uated, the hymn "Follow the Gleam" will fill our hearts with longing for Fram- 



Glee Club 


Our Drives 

Row 1 : Jeanne Spelman, Madeline Lamy, Patricia Montague, Miss Buckley, 
Leslie Lane, Miss Cummings, Advisor, Virginia McCauley, Ann O'Brien, 
Janice Connors, Janet Lossone; Row 2: Solange Saulnier, Elaine Connifey, 
Jean Barrett, Elizabeth Trank, Lucille Kelley 

One of the biggest factors in making a drive successful is the amount of pub- 
licity it receives. Miss Cummings and her publicity committee have worked ardu- 
ously, not only to promote the name of Framingham itself, but to help such or- 
ganizations as the World Student Service Fund, the Red Cross, and the War Bond 
Committee go over the top. 

Red Cross 

Jane Ryan, Elaine Connifey, Louise Zawicki 

War Bonds 

Priscilla Rice, Jean Howell, Solange Saulnier, Dot 
Kelley, Marie Buckley, Jane Ryan, Paula MacDowell 



Dances are one of the most precious and 
cherished parts of college life, and hardly a 
month goes by without some organization — 
perhaps Gatepost, perhaps A'Kempis, per- 

Gatepost Hearts on the floor 

Let's sit this one out 

Stardust — and our Moonlight Mood 


C E S 

haps Y. W. C. A. — presenting its own dance. 
A new evening gown ... a new orchestra 
. . . a new man perhaps — and certainly, 
new memories, and lovely ones. 


But where is Judy? 

Meet the people 


S T U 

Hay-hay at the Freshman Barn 


On the air — for Framingham! 

Sophomores — the old smoothies. 

Here comes the bride. 


N T 


No Bob Hope Show can be more mirth provoking than our 
own stunt night, and this year was no exception. The sophomore's 
night club in black-face started us off with a bang, and from their 
show on to the U Don't Know Council of the faculty, the night was 
just one big laugh. 

There must be a way. 

The same old story — 
we don't know. 

In step with the times. 




O F 


19 4 6 

The May Day of the Class of 1946 was truly a lovely one. For months we 
thought about it, planned for it, talked about it, worked on it, and at last the day 
dawned, clear and beautiful. Our radiant queen was Claire Topping; her court 
included the fairest of the fair. Our presentation was entitled "Ballad for Amer- 
icans," and in it modern dance, verse speaking, and the Sophomore Choir blended 
into a magnificent panorama of rhythm, grace, and feeling. 


Claire Topping 

Olive McGrath 
Jean Miller 
Mary Madden 
Pearl Woodruff 
Bertha Latakas 
Agnes MacDonald 
Lorraine D. Carey 
Helen Gardner 




The eyes have it 

On the job 

The future of the world — in 
the hands of education 


As ye sew — 

This scientific world 

Democracy in action 



Keep your eye on Hie birdie, Tessie. 


One basket coming up, Jean. 


Make that goal, Janet. 



That's a backhand stroke absolutely. Just ask Helen! 





Mood of the dance — and Ruthie. 






It's "Pickie" at the bat! 

^ii 'I* 


The basic form 

The fountain of learning 

Time out for music 


Is that my paper she's 

I'm sure I returned that book! 

The man behind entrance and 



Edna Diana Almeida 

27 Magnolia Avenue Cambridge 

Vocational Household Arts. Aug. 2 

Home Economics 2,4. Fine Arts 2,4. Dial 4.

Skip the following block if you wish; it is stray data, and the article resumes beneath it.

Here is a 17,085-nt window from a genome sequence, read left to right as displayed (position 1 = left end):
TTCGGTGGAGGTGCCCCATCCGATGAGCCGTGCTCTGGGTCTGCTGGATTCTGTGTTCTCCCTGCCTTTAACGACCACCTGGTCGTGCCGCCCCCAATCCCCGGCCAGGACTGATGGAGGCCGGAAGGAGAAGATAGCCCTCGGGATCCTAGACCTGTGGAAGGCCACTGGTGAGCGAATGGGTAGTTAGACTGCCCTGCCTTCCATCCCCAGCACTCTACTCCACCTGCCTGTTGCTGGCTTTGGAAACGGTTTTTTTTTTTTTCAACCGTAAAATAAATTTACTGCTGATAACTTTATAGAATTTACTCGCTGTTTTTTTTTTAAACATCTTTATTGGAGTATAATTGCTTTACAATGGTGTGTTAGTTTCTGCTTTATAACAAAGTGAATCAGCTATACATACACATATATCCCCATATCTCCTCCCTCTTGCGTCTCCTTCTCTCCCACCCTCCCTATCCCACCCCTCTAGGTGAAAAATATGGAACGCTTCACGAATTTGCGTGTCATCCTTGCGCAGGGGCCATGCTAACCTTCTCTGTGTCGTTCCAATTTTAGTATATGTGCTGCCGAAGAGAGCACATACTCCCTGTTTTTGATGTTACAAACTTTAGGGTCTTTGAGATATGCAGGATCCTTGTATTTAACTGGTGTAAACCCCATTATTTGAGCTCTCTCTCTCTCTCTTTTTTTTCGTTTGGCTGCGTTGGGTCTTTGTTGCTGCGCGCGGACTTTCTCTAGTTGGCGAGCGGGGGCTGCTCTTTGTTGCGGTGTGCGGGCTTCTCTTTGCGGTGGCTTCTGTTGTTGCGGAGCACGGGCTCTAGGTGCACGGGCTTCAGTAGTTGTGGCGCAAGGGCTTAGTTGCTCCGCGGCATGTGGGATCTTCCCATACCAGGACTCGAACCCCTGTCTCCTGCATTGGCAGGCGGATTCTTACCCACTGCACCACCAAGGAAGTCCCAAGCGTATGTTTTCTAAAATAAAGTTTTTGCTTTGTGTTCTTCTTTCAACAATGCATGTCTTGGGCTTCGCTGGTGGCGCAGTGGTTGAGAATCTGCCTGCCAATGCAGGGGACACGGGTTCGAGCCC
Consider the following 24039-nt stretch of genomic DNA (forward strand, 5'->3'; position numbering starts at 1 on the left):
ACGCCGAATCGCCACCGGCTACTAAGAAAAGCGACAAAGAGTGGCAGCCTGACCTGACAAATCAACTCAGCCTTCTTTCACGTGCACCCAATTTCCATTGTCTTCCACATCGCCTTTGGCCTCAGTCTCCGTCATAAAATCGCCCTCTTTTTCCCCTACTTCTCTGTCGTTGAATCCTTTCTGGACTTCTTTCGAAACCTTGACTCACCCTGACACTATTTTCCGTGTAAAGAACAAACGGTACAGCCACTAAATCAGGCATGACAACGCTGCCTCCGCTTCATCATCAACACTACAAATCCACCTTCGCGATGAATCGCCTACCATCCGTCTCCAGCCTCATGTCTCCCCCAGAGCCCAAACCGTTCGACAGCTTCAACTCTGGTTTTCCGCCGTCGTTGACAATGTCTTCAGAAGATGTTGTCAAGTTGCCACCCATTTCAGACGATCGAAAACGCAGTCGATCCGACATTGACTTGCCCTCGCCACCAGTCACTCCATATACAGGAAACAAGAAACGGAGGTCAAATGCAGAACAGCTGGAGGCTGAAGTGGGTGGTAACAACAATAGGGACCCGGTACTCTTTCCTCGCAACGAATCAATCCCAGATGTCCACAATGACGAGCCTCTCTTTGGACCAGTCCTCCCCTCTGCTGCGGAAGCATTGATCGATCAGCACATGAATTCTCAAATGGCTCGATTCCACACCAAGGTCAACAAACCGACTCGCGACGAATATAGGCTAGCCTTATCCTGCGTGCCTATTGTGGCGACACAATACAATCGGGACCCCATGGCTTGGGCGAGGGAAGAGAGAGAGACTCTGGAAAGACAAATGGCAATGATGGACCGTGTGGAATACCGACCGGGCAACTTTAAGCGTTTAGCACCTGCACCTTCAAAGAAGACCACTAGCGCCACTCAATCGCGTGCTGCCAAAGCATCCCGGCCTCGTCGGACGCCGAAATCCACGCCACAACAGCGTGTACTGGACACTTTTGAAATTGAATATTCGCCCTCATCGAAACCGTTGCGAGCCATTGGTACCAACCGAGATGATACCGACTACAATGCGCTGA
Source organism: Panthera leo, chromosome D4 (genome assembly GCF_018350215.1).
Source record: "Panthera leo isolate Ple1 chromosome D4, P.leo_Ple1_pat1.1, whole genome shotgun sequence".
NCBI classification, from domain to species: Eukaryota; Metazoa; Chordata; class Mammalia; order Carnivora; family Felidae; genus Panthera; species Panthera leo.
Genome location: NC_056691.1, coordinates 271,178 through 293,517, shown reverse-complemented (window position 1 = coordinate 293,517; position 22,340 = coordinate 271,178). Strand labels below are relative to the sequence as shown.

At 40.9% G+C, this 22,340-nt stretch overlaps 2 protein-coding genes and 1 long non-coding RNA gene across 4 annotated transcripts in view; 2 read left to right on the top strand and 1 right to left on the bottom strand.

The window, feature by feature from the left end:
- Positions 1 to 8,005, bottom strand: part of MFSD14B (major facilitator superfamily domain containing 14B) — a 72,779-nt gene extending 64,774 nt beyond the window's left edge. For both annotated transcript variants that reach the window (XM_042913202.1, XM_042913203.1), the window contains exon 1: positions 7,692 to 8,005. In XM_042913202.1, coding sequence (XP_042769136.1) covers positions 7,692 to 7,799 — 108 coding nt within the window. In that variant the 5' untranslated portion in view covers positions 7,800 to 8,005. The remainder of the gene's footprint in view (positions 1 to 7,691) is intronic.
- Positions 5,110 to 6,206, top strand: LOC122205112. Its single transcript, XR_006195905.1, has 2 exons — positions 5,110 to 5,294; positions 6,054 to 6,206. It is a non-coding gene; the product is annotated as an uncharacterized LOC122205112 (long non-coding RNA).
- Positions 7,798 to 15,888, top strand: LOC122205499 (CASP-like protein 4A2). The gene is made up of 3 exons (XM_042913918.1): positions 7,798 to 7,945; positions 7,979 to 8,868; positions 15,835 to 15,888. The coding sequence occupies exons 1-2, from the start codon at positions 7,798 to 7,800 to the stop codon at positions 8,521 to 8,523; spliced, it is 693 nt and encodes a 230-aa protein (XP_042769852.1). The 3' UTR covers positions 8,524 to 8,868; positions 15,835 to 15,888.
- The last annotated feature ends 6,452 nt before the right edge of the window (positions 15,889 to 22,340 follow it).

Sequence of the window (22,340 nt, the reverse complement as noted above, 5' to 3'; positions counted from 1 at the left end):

Chairman Freshman Handbook 4. 

Lois S. Bean 

264 Main Street 
A.A. 1. C.C.C. 1 
Glee Club 1,2,3. 
Yale Cheerleader 

Montague City 
Jan. 23 
Student Gov't. Ass'n 1. 
Class President 1 . 
1 , Head Cheerleader 2. 

Division Representative 4. 

Marian S. Bean 

264 Main Street Montague City 

Elementary Jan. 23 

A.A. 1. Glee Club 1,3, Treasurer 2, 

President 4. 
May Day Usher 1 , Committee 2. Junior Prom 

Committee 3. 
Gate Post Staff 3,4. 

Ivy Gaynor Beckles 

49 Greenwich Street Roxbury 

Household Arts — Nutrition Nov. 25 

A.A. 4. Fine Arts 1,2,3,4, Setting 1,2,3, 

Costume Committee 4, Leader of Verse 

Choir 4. 
Home Economics 4. Y.W.C.A. 4. 

Helen Anna Bjorklund 

Flag Hill Road Boxborough, W. Acton P.O. 

Household Arts — Nutrition April 1 1 

A.A. 1,2,3, Treasurer 4, Class Hockey 2,3,4, 
Yale Hockey 4, Class Basketball 1,2,3, 
Captain 4, Co-Chairman H-Y Banquet 4. 

Home Economics 1 ,2,3,4,. Fine Arts 2. 

Y.W.C.A. 1,4. Horace Mann Hall, Vice 
President 4. 

Earlene Mary Boot 

94 Lexington Street East Lynn 

Household Arts - Nutrition Aug. 26 

A.A. 3,4, Costume Chairman 3, Badminton 
Mgr. 4, A.A. Board 4. 

Fine Arts 2,4, Play Ticket Chairman 4. 

Home Economics 1,2,3,4, Co-Chairman Inter- 
national Night Tickets 4. 

May Day Costume Chairman 2, Verse Choir 2. 

Quiet and Order Committee 3, Chairman 4. 

Student Gov't Ass'n 4. Y.W.C.A. 1,2,3. 

Dial Data Editor 4, Dance Refreshment Chair- 
man 4. 

Mary Esther Brady 

1 86 Arborway Jamaica Plain 

Elementary May 23 

A'Kempis 1,3,4, Treasurer 2. A.A. 1. 
Gate Post Staff 2. Student Gov't Ass'n., 
Treasurer 3, President 4. 

Virginia Carmeiira Bray 

12 Mechanics Street Holliston 

Elementary Sept. 1 8 

A'Kempis 1,2. A.A. 1,2,3,4, Modern Dance 

3,4. C.C.C. 2,4. 
Class Secretary 1, Class President 2,4. 
Class Basketball 4. Fine Arts 1. 
Prom Ticket Chairman 3. 
Student Gov't, Ass'n. 2,4, Secretary 3. 
Usher — Class Night, Graduation 3. 


Maureen Ann Buckley 

1 5 Osrego Road Worcester 

Household Arts - Nutrition Aug. 25 

A'Kempis 1,2,3,4. 

Commuters Council 3,4, Banquet Chairman 4. 
Fine Arts 3,4. Home Economics 1,2,3,4. 
Co-Chairman International Night Dinner 4. 

Kathleen A. Byrne 

20 Hayden Street 
Household Arts - Nutrition 
A'Kempis 1,2,3,4. 

Hockey 1,2,3,4, 

Outing Chairman 
Gate Post Staff 4, 

Chairman 4. 
Home Economics 1,2,3, International 

Refreshment Chairman 2. 
Co-Chairman May Supper 3. 
Junior Week-End Committee 3. 


July 11 

A.A. 1,2,3,4, Class 

Yale Hockey 2,3,4, A.A.